From: <simonepernice@us...>  20081218 22:55:24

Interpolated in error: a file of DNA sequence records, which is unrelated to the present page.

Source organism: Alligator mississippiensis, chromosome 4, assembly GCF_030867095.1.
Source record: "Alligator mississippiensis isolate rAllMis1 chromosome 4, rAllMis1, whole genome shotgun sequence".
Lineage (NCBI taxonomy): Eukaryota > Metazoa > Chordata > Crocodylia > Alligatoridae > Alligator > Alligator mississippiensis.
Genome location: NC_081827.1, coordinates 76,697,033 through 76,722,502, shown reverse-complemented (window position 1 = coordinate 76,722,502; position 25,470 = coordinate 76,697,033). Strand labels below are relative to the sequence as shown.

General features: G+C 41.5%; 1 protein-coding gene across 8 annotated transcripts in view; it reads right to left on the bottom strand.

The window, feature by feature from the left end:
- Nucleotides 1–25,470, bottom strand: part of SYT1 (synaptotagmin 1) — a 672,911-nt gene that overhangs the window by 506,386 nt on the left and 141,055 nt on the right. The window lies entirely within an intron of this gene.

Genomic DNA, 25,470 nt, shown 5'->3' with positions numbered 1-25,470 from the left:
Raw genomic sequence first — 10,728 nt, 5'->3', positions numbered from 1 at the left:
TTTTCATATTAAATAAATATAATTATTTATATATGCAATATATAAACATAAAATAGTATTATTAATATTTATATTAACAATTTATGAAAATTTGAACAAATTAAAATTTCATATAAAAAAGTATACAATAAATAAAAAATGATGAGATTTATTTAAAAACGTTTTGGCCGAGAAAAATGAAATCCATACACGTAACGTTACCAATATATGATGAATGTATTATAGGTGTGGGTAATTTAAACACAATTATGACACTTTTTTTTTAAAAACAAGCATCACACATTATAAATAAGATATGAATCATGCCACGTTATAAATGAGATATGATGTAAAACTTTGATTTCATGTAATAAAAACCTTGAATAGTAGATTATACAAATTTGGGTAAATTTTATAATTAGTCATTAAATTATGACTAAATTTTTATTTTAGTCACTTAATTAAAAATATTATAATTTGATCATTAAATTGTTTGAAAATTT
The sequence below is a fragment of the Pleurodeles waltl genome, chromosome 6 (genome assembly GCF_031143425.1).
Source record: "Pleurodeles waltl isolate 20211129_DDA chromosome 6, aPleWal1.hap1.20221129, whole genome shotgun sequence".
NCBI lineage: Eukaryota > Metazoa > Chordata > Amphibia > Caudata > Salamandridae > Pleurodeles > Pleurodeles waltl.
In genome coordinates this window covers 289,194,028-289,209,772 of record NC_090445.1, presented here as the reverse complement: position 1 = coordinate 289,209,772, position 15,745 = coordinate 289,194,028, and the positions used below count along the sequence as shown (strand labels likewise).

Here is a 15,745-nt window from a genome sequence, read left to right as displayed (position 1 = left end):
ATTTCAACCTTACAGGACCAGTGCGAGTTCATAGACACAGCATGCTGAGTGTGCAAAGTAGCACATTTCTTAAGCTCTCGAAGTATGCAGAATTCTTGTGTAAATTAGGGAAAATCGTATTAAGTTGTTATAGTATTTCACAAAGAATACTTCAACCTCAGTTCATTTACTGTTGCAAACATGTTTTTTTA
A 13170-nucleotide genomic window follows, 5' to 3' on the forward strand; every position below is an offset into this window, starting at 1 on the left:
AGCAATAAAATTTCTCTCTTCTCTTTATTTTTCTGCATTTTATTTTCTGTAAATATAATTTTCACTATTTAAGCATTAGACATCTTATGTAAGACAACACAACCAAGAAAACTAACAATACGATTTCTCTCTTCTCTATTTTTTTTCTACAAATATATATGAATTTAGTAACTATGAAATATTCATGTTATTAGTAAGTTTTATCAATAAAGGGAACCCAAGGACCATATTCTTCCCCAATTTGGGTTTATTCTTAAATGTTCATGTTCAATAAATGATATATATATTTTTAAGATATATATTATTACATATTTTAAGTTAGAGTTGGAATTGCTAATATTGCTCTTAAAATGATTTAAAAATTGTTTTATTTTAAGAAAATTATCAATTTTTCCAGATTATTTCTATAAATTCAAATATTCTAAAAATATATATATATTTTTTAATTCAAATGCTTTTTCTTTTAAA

Revision: 5495 http://octave.svn.sourceforge.net/octave/?rev=5495&view=rev Author: simonepernice Date: 20081218 22:20:05 +0000 (Thu, 18 Dec 2008) Log Message:  Updated documentation with few fixes. Modified Paths:  trunk/octaveforge/main/simp/doc/simp.lyx trunk/octaveforge/main/simp/doc/simp.pdf Modified: trunk/octaveforge/main/simp/doc/simp.lyx ===================================================================  trunk/octaveforge/main/simp/doc/simp.lyx 20081216 20:15:12 UTC (rev 5494) +++ trunk/octaveforge/main/simp/doc/simp.lyx 20081218 22:20:05 UTC (rev 5495) @@ 68,7 +68,7 @@ \end_layout \begin_layout Standard I am Simone Pernice and I am the writer of the SIMP pachage. +I am Simone Pernice and I am the writer of the SIMP package. If you find any bug or you want to add features, you can contact me at pernice@... You can find further details on my web site: simonepernice.freehostia.com @@ 87,34 +87,33 @@ \end_layout \begin_layout Standard I am an engineer, I worked on hardware and software fields.  To design an electrical circuit is quite complex because the characteristics +I am an electrical engineer, I worked both on hardware and software fields. + Designing an electrical circuit is quite complex because the characteristics of the components involved have huge tolerance some about 5%, while others 80%.  The engineer has the target to have the circuit working in the worst case  of the components and of the environment.  That involves to compute several time the same equation putting inside  the worst or best case values. + The target is to have the circuit working in the worst case of the components + and of the environment! That involves to compute several times the same + equation putting inside the worst or best case values. Some time ago I was doing the usual design when I though, what if I use intervals instead of numbers: I may get the results in just one step! Then I went on the Internet looking for Interval Mathematics: I discovered it was invented in the '50s.  Eventually I looked for a open source calculator able to manage intervals  instead of Numbers. + Eventually I looked for an open source calculator able to manage intervals + instead of numbers. Unfortunately I was not able to find anything. There are just some libraries for C++ language and packages for proprietary software. I was thinking to develop a calculator on my own, but I was not that happy because it would have required a lot of effort. Then I discovered Octave.  After a loot at its tutorial I decided to write a package to work on intervals + After a look at its tutorial I decided to write a package to work on intervals in Octave.  It was the right choice, because it tooks just three days while to make  a new program from scratch would have taken weeks.  The package extends the basic function to single interval mathematics,  it is called SIMP.  Unfortunately it is not possible to overload Octave operators, therefore  new functions working on matrix were added for that purpose. + It was the right choice, because it took just three days to make SIMP while + building a new program from scratch would have taken weeks. + The package extends the basic arithmetic functions to single interval mathemati +cs, it is called SIMP. + Unfortunately it is not possible to overload Octave operators with m files, + therefore I made new functions working on matrix for that purpose. \end_layout \begin_layout Standard @@ 123,7 +122,7 @@ \end_inset  shows why numbers are not the best tool when computing real world measures. + shows why numbers are not the best tool when computing real world entities. \begin_inset LatexCommand prettyref reference "sec:Intervals" @@ 146,7 +145,7 @@ \end_inset  shows some examples to explain how the SIMP package can be used. + shows some example to explain how the SIMP package can be used. Eventually the \begin_inset LatexCommand prettyref reference "sec:Functions" @@ 180,16 +179,16 @@ \begin_layout Standard When we need the result of those mathematical expressions, we put the values on the right side of the equation and we got its result on the left side.  Well, we usually put wrong numbers on the right side and therefore no doubt  we get wrong results.  There are a lot of reason why we put wrong values, below some of them follows:  + Well, we usually put wrong numbers on the right side and therefore there + is no doubt we get wrong results. + There are a lot of reasons why we put wrong values, below some of them + follows: \end_layout \begin_layout Enumerate Most of the values are measured, therefore they are known within a given tolerance (looking for accuracy and precision on Wikipedia will provide  interesting information); + interesting information on that matter); \end_layout \begin_layout Enumerate @@ 263,9 +262,9 @@ \end_layout \begin_layout Standard where paintEfficiency is how may square meter of surface can be painted +where paintEfficiency is how many square meters of surface can be painted with a liter of paint.  The problem here is that usually we do not have a meter long enough to + The problem here is that usually we do not have a long enough meter to measure the room width and length, it is much simpler to count the number of steps to go through it (1 step is about 1m, let us say from 0.9 to 1.1m). Moreover the paint provider usually declare a paint efficiency range. @@ 316,7 +315,7 @@ \begin_layout Standard Are you satisfied with that result? I am not. What if I have underestimated something? As every good engineer I would  check what would happen in the worst case, which means 1.1m step and efficiency + check what happens in the worst case, which means 1.1m step and efficiency of just 0.8. Again just substituting those values in \begin_inset LatexCommand eqref @@ 354,8 +353,7 @@ I am satisfied, I have to buy at least two cans, but probably I may need one more. In the next paragraph you will see how to do all this stuff in one step  using Octave and SIMP.  + using Octave and SIMP! \end_layout \begin_layout Section @@ 371,9 +369,9 @@ \begin_layout Standard As you can see in the example above a lot of computations are required to get an idea of the result.  To get the worst (and sometime is required also best) case, you need also  to think carefully at the equation because some time you need to put the  higher value (for steps) while other times the smallest (for efficiency) + To get the worst (and sometime it is required also the best) case, you + need to think carefully at the equation because some time you need to put + the higher value (for steps) while other times the smallest (for efficiency) to get the worst case and vice versa for the best. There is a much simpler way to work with that issue. You can use intervals instead of number. @@ 433,11 +431,11 @@ \end_layout \begin_layout Standard Eventually note that the usually compute the interval result of a function  applied to intervals is computationally a long task.  In those case we are satisfied by a bigger interval containing the correct  interval.  However the target is always to get the smaller interval containing the +Eventually note that usually compute the interval result of a function applied + to intervals is a long task. + Therefore sometime we are satisfied by a bigger interval containing the + correct interval. + However the target is always to get the smallest interval containing the solution. In the example above you would have: \end_layout @@ 500,13 +498,13 @@ \end_inset ) can be written in several different ways.  If the dimensions of the rectangle are a end b we can write: +) can be written in several ways. + If the dimensions of the rectangle are b end h we can write: \end_layout \begin_layout Standard \begin_inset Formula \begin{equation} perimeter=2(a+b)\label{eq:perimetersmall}\end{equation} +perimeter=2(h+b)\label{eq:perimetersmall}\end{equation} \end_inset @@ 515,7 +513,7 @@ \begin_layout Standard \begin_inset Formula \begin{equation} perimeter=a+a+b+b\label{eq:perimeterbig}\end{equation} +perimeter=h+h+b+b\label{eq:perimeterbig}\end{equation} \end_inset @@ 536,8 +534,12 @@ \end_inset  is like having four different intervals.  What is important to remember is that: + is like having four different dimensions (h, h', b and b'). + +\end_layout + +\begin_layout Standard +What is important to remember is that: \emph on Every variable should appear just once in the equation if possible in order to get the smallest interval possible as result. @@ 548,7 +550,11 @@ \end_layout \begin_layout Standard The result of a set of equation involving intervals is an Hypercube. +The result of a set of equation involving intervals is +\emph on +always +\emph default + an Hypercube. For example if we have just two equations in the unknowns x and y the result will be a couple of intervals which draw a rectangle on the Cartesian plane. However in general the solution will be smaller, for example just a segment. @@ 734,6 +740,46 @@ compute a y in just one time. \end_layout +\begin_layout Itemize +vect1 = [1 2;3 4;5 6] +\end_layout + +\begin_layout Description +> vect1 = +\end_layout + +\begin_layout Description +> 1 2 +\end_layout + +\begin_layout Description +> 3 4 +\end_layout + +\begin_layout Description +> 5 6 +\end_layout + +\begin_layout Itemize +addInt (vect1, vect1, 1) +\end_layout + +\begin_layout Description +> vect1 = +\end_layout + +\begin_layout Description +> 3 5 +\end_layout + +\begin_layout Description +> 7 9 +\end_layout + +\begin_layout Description +> 11 13 +\end_layout + \begin_layout Standard As you can see SMIP can be used just like a calculator. The basic operations are applied on intervals instead of scalar. @@ 996,11 +1042,6 @@ v, and positive and negative tolerance express in percentage given by ptol and ntol. ntol is optional, if not present it is assumed equal to ptol.  It returns \begin_inset Formula $[v(1+\frac{100}{ntol}),v(1+\frac{100}{ptol})]$ \end_inset   \end_layout \begin_layout Subsection @@ 1010,11 +1051,7 @@ \begin_layout Standard intToTol produces the tolerance of the vector of interval a, in the hypothesis that the actual value is in the average point.  It returns \begin_inset Formula $2\frac{a_{max}a_{min}}{a_{max}+a_{min}}$ \end_inset  . + \end_layout \begin_layout Subsection @@ 1025,11 +1062,6 @@ intToTol100 produces the tolerance (expressed in percentage) of the vector of interval a, in the hypothesis that the actual value is in the average point.  It returns \begin_inset Formula $200\frac{a_{max}a_{min}}{a_{max}+a_{min}}$ \end_inset  . \end_layout \begin_layout Subsection @@ 1039,11 +1071,6 @@ \begin_layout Standard intToVal produces the central value of the vector of intervals a, in the hypothesis that the actual value is in the average point.  It returns \begin_inset Formula $\frac{a_{max}a_{min}}{2}$ \end_inset  . \end_layout \begin_layout Subsection @@ 1080,11 +1107,6 @@ monotonicFunctionInt produces the y interval obtained applying the monotonic function f to the interval x. If f is not monotonic, y may be wrong.  It returns \begin_inset Formula $[min(f(x_{min}),f(x_{max})),max(f(x_{min}),f(x_{max}))]$ \end_inset  . \end_layout \begin_layout Subsection @@ 1130,6 +1152,10 @@ \end_layout \begin_layout Enumerate +http://wwwmdp.eng.cam.ac.uk/web/CD/engapps/octave/octavetut.pdf +\end_layout + +\begin_layout Enumerate http://www.gnu.org/software/octave/docs.html \end_layout Modified: trunk/octaveforge/main/simp/doc/simp.pdf =================================================================== (Binary files differ) This was sent by the SourceForge.net collaborative development platform, the world's largest Open Source development site.